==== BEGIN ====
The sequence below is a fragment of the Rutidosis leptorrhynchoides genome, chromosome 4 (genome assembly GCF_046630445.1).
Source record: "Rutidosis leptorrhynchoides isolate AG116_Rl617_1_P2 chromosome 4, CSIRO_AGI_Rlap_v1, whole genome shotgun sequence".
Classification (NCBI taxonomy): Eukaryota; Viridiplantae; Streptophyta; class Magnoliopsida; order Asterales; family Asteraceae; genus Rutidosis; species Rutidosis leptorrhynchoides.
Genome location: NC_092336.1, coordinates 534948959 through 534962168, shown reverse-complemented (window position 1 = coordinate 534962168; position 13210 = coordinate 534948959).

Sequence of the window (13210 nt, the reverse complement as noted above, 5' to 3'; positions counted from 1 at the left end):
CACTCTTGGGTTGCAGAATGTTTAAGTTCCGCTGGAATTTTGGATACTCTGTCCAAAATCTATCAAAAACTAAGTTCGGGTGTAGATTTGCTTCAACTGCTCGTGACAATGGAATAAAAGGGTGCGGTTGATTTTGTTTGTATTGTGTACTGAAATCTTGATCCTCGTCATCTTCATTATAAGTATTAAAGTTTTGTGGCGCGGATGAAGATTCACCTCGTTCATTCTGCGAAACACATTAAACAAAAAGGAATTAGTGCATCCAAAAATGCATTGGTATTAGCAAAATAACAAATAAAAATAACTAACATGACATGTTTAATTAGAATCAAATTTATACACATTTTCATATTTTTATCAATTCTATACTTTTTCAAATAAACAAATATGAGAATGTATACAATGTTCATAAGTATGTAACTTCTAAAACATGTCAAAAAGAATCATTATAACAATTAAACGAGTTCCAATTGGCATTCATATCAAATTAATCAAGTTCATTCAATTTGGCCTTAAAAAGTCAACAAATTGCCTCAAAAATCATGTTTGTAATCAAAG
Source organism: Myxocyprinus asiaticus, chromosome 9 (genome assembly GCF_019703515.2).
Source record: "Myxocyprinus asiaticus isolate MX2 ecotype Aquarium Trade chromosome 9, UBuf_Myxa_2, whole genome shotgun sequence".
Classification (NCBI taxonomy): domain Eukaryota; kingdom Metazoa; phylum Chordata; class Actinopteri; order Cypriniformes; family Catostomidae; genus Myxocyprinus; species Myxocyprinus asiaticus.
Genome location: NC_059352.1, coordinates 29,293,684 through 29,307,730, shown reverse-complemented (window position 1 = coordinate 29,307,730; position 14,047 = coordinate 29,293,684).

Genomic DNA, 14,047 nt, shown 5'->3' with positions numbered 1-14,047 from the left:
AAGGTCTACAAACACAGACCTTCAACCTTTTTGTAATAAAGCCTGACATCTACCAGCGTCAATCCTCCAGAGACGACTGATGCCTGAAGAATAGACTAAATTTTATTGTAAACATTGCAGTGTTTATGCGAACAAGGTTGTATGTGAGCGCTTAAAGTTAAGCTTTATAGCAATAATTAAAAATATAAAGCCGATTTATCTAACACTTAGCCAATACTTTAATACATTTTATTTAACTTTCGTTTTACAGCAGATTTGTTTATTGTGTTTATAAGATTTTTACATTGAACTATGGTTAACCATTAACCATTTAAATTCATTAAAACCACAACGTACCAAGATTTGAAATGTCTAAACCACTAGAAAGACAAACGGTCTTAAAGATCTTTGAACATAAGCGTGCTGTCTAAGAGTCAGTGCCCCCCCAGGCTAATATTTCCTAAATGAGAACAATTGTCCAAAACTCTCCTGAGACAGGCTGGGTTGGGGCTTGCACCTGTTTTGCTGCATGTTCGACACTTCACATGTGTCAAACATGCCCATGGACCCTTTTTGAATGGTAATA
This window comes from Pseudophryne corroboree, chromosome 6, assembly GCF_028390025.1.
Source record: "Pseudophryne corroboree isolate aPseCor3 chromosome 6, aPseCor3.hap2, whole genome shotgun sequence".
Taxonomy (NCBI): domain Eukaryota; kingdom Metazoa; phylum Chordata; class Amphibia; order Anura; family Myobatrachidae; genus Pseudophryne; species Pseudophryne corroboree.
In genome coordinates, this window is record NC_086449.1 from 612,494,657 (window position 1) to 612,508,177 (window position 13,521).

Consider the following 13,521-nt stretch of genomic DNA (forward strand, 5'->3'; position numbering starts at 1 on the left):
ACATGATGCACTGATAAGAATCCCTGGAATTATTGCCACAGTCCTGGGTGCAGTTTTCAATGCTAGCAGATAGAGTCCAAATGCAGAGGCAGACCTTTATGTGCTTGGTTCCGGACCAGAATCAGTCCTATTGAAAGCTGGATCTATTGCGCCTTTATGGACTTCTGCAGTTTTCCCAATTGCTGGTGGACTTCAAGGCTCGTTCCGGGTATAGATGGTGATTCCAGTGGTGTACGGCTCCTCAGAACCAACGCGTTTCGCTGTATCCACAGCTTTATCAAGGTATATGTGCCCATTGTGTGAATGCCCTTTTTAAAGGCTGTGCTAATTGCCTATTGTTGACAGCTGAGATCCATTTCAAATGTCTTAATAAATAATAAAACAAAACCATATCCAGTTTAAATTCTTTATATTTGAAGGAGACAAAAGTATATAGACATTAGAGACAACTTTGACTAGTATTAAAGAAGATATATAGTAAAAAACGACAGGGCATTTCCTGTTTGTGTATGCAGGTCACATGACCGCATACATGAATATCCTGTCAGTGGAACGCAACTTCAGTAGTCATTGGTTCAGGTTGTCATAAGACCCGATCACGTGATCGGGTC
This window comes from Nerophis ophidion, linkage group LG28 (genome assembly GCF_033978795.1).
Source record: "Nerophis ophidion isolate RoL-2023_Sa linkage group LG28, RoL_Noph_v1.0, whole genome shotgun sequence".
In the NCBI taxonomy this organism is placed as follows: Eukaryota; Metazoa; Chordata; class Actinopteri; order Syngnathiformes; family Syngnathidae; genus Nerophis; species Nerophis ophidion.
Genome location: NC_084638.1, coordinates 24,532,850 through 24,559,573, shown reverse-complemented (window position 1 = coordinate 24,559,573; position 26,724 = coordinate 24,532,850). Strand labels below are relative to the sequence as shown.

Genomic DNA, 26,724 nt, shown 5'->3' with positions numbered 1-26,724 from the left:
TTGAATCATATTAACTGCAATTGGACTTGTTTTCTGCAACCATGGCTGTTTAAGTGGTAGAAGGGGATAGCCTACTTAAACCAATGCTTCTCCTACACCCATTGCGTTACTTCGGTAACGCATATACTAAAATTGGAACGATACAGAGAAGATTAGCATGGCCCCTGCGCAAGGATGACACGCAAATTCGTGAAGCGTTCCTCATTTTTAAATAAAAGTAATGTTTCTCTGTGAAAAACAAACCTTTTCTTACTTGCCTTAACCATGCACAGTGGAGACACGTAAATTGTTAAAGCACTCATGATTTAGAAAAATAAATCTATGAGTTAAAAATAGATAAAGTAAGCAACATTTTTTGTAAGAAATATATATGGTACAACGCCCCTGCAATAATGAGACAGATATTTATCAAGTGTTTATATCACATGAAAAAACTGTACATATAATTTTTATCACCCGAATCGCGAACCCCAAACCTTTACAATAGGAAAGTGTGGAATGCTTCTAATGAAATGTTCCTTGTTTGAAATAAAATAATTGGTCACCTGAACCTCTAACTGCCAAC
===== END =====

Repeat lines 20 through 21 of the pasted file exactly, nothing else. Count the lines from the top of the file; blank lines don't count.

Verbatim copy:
Source record: "Nerophis ophidion isolate RoL-2023_Sa linkage group LG28, RoL_Noph_v1.0, whole genome shotgun sequence".
In the NCBI taxonomy this organism is placed as follows: Eukaryota; Metazoa; Chordata; class Actinopteri; order Syngnathiformes; family Syngnathidae; genus Nerophis; species Nerophis ophidion.